Learning about friendship and compassion. It’s that change and change whether it’s in a movie or in the real world, catches our attention. I know you guys know this but don’t we hate it so much when companies all just kind of create ads that all look the same, all the images look the same whether its health industry, car industry, shoes. But the ads that stand out, the images that stand out are ones that create change. Like when Uber came about, they created change, that’s the next thing you want to promise to people.

But the problem is that a lot of times, we create a great story that has a great hook. A great change but we totally connect with the wrong audience. When you’re planning a fundraiser, you’re wanted to get an investor for your company. You could totally miss the mark if you read the audience the wrong way. If you’re telling a story that doesn’t speak to them on their level. Are they teenagers, are they young adults, are they retired. You want to make sure; you’re connecting with the right audience. For me though, it’s tricky. Who is my audience? It’s everybody not just in this room but the whole world we call that the four quadrants, man woman young old it’s a broad audience.

What do people have in common with a rat. What people have common with France, or cooking. I hate cooking, I hate rats. But you know what we have in common. This guy has a dream to do something, that his dad, his family his culture, his species say you cannot do that’s why we love that movie because everybody can relate to the passions and struggles of somebody who wants to do something and is told no you cannot do it because of your gender, because of your color, culture, whatever it’s relatable.

But if I want to make sure I’m connecting with a specific audience then I want to make sure that whatever ads I’m doing, connect to that group. For me, I have three kids I also one of them is only three weeks old what the heck am I doing here right now. I think I left the baby in the car, thank you.

Moms don’t take sick days; they take it day quill and night quill. Dads don’t take sick days, they take both at the same time, and it’s great.

You’ve got to make sure you’re connecting with the right audience. Know their passions, know their struggles ,know their weaknesses, even people in the animation movie industry we collect data and I’m not just talking about going out and having people watch your movie and give you feedback. We want to know our audience. With all of this though, you can create a great story and it has no heart people watching and they just feel like you’re just tricking me to buy more little metal cars, you need to create a story with heart. You need to be authentic. How do we do this, how we’ve done this for so many movies? It’s because we make sure that every story we create is personal that means every one of these stories is something that personally happened to us, they come from our hearts. On finding Nemo, what inspired the whole idea of the Father in the Son, is because every one of us in the story department who worked on that film we had all had our first kids and they were all boys and we were that parent that was doing this, the helicopter parent. On inside out Pete Docter, the director the tallest animator I’ve ever met and also the most happiest, sickening happiest animator I’ve ever met, his whole family is happy. Until his daughter turned twelve years old and Pete didn’t know what to do. She was just like so emotionally sad all the time. Pete’s reaction is, I’m going to be super happy all the time and you can imagine that turned into a train wreck.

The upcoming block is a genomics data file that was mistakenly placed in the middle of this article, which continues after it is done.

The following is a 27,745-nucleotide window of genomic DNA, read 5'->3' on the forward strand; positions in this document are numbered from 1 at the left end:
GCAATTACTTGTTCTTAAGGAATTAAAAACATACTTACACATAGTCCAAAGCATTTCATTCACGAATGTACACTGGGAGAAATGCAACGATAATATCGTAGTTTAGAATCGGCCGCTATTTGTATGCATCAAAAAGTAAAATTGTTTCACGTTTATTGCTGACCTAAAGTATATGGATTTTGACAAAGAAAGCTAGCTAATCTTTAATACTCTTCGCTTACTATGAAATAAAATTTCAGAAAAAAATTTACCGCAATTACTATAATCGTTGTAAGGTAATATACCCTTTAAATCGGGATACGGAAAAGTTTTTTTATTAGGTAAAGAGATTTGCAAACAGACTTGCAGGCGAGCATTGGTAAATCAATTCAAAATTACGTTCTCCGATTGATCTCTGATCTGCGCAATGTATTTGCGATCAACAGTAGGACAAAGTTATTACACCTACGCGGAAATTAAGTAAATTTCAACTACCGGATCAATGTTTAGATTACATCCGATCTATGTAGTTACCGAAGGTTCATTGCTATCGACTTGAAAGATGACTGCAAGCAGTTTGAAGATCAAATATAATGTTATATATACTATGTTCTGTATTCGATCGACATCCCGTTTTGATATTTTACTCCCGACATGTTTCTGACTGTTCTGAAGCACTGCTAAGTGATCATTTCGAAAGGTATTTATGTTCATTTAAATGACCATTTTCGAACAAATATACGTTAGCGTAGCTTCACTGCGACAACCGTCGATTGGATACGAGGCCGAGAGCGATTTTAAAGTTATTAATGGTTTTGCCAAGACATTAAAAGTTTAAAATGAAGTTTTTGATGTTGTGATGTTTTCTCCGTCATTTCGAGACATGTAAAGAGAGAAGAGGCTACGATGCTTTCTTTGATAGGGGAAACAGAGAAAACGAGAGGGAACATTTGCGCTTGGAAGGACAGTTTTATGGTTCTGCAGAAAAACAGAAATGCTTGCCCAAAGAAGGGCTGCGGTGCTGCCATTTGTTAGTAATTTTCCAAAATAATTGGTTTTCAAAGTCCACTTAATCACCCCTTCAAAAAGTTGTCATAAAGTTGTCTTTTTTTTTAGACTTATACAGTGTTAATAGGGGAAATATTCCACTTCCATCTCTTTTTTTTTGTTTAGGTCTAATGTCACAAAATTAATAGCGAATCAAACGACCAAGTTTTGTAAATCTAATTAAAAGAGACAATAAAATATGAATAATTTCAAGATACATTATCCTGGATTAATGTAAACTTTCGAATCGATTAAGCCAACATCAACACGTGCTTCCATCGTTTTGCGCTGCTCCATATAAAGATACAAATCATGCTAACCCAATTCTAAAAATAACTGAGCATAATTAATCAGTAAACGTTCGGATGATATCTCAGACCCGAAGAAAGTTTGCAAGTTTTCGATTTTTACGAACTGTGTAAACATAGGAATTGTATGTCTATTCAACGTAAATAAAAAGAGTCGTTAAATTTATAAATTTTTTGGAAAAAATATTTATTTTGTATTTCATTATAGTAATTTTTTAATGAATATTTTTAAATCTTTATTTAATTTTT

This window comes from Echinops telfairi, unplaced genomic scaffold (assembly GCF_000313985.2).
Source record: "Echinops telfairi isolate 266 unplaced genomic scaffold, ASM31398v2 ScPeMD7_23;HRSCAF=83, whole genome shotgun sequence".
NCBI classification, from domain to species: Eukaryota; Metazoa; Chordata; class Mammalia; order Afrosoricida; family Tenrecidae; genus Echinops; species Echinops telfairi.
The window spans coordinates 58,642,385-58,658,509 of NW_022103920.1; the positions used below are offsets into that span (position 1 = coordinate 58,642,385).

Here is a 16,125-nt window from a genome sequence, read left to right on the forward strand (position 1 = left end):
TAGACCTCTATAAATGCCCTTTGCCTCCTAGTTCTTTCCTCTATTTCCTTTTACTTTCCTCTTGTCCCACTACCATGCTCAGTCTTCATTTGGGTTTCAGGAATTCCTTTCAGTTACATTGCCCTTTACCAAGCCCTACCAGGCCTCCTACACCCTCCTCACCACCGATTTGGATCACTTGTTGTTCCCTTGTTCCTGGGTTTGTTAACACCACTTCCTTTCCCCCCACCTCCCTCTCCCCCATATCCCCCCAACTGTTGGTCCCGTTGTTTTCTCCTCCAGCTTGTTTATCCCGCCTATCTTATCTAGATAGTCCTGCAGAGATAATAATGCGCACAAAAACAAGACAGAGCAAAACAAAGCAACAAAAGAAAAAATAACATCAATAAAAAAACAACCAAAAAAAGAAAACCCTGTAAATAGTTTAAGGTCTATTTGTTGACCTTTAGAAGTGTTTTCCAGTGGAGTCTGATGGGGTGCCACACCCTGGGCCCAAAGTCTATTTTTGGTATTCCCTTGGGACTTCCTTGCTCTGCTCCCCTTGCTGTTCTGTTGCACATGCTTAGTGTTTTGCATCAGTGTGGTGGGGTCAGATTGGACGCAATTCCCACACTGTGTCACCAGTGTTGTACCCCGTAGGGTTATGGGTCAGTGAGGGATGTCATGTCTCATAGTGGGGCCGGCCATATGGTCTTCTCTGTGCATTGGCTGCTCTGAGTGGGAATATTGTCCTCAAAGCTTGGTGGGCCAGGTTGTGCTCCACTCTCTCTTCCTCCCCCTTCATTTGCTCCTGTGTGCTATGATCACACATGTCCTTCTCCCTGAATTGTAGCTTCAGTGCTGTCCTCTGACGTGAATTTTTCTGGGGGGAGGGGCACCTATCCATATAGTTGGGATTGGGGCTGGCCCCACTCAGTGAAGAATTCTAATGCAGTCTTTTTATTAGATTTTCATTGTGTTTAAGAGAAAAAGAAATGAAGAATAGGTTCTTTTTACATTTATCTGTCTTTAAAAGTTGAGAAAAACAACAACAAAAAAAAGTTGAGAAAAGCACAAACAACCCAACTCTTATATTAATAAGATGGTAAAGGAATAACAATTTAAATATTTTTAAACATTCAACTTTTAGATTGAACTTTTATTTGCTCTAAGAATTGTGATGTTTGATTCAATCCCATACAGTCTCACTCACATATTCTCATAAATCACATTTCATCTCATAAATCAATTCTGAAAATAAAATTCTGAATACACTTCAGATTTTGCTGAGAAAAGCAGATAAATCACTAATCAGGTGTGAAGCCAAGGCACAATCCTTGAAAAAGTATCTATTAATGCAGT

But through the experience people realized, you need all the emotions in life. His daughter just needed to cry, she need to get pissed, she had to be disgusted with him, she needed to be scared and he wanted to share with the world that experience to be able to help others. He is joy and his daughter is sadness. That’s what the story’s about.

One of the best pieces of advice I ever got, has been don’t be clever, don’t try to create a story thinking that this is what people want to hear. Speak from your heart, I know it’s hard. We’re programmed at an early age that if we take chances if we speak from our heart we’re going to fail. But you know what, the best leaders, the best directors are the ones who are storytellers that speak from the heart they’re authentic.